New Jersey business providing dry ice for hospitals to store COVID-19 vaccine
The owner of Dry Ice Depot in Bridgewater is busy making sure hospitals have what they need this week, as 76,000 Pfizer COVID-19 vaccines are getting distributed across New Jersey - vaccines that must be kept extremely cold.
Dry ice pellets at a temperature of negative 109 degrees are perfect for keeping the vaccines stored safely.
“We've doubled [supply orders] in just the past three months,” says owner Chris Vida. “Companies not only [have] the vaccine testing going on for the better part of this year. We are right in the pharmaceutical hotbed of New Jersey. A lot of labs have opened up around here and it's been a tremendous boom for business.”
Vida never thought he'd play a role in the first rollout of what hopes to be the end of the COVID-19 pandemic.
“It was the furthest thing from my mind when I heard several months ago Pfizer had a pending approval for a vaccine it needed,” says Vida. “It was problematic how it was going to be kept cold. One of the suggestions was dry ice and I was like, ‘yes that's great news’ and it's developed into something nice and I'm very happy to be part of the operation.”
Pfizer's vaccine requires a storage temperature of negative 70 to negative 90 degrees. “It's a perishable product,” says Vida. “It sublimates, it does not evaporate, so it doesn't puddle, doesn't leave anything. It goes from a solid to a gas. That's what's nice about dry ice, it doesn't damage any packaging or boxes you use to refrigerate something. You can put it in a cardboard box and the box doesn't get wet."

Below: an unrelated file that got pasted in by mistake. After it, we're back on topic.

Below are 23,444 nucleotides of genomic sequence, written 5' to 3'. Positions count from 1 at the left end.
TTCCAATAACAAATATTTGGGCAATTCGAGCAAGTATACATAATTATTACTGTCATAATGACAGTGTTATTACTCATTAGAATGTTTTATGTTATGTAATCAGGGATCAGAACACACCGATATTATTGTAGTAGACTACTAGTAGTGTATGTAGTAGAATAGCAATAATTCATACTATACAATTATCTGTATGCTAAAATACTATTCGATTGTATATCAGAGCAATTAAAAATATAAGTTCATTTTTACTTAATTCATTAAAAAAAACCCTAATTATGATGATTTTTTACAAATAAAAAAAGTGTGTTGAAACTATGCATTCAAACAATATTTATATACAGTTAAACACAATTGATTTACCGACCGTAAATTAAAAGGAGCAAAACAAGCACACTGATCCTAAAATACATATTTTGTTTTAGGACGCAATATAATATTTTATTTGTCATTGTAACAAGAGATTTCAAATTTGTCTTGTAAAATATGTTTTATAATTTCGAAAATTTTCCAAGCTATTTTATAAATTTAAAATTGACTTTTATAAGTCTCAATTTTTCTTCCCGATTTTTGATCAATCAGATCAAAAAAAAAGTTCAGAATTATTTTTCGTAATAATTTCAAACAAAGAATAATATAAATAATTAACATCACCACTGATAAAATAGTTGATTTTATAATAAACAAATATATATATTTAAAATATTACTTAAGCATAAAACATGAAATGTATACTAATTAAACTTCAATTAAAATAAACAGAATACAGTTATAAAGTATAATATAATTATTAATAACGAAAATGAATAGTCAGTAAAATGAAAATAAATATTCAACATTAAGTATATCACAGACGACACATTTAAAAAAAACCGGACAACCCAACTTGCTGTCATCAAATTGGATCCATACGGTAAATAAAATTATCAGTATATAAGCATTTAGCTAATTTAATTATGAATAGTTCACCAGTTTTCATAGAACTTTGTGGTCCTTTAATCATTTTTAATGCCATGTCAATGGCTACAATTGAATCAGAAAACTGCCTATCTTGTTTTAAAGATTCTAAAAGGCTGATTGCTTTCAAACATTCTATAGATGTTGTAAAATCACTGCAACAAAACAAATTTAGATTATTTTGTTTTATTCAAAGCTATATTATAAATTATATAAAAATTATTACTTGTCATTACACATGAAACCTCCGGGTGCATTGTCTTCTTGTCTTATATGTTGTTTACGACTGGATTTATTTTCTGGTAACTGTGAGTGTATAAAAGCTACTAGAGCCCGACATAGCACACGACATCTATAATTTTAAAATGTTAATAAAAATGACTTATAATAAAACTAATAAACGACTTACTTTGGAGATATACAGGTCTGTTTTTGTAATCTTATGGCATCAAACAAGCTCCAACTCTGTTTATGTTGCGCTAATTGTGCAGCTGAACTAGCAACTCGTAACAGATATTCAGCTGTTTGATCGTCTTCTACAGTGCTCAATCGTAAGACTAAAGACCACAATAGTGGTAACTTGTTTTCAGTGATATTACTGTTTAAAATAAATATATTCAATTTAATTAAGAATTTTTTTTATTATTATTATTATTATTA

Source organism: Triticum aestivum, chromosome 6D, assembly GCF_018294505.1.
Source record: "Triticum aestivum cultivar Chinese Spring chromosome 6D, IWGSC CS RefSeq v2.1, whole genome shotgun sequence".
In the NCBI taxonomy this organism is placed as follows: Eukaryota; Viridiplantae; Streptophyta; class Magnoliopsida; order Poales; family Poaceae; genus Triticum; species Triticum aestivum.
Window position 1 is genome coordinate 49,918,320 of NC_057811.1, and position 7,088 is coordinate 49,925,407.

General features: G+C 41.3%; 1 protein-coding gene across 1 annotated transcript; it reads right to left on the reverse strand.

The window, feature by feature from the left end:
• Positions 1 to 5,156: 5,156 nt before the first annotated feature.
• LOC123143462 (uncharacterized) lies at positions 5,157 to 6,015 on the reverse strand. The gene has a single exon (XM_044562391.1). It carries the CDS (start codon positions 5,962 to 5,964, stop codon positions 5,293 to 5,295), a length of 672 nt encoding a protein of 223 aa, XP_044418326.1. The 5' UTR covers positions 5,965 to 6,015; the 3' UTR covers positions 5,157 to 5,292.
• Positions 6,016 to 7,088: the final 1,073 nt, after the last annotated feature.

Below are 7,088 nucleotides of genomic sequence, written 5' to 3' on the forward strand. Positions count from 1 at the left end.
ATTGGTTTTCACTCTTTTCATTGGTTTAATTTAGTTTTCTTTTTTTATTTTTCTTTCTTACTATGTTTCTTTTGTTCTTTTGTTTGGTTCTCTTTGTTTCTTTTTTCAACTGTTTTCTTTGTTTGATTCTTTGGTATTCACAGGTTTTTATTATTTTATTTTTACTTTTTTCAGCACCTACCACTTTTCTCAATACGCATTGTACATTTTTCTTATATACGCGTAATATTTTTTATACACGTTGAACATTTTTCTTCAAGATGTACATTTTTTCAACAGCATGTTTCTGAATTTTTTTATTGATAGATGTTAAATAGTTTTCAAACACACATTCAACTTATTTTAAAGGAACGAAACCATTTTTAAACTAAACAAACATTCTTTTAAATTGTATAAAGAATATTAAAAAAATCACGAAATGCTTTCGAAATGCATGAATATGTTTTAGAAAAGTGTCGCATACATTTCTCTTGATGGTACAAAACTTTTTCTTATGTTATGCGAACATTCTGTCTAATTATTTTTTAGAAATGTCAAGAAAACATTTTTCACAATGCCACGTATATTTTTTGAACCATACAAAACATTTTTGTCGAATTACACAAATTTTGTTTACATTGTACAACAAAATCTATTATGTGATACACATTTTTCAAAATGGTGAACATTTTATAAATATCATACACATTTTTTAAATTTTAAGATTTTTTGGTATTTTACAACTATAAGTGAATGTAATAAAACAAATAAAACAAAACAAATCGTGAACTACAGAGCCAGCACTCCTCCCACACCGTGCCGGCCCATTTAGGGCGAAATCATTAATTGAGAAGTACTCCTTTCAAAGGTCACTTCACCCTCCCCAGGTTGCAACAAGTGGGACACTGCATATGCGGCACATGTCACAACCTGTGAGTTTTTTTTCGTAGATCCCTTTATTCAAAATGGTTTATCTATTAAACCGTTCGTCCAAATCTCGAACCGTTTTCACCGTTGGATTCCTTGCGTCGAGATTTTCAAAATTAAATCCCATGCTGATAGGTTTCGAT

Vida says as the rollout continues, more health clinics will need supplies of dry ice as the Pfizer product becomes more readily available.
“Initially, it's going to a hospital, it is going to be dispersed to the community. Hospitals can't be the only ones giving out [a] vaccine for this, it’s got to go to smaller facilities that's where we come into play. We have to be mobile. Get there quick to keep this stuff refrigerated.”
Touching the dry ice can lead to burns, so you have to wear insulated gloves. It's also best when dealing with large amounts of dry ice to make sure the area is well ventilated because it’s frozen carbon dioxide, which then turns into pure carbon dioxide gas.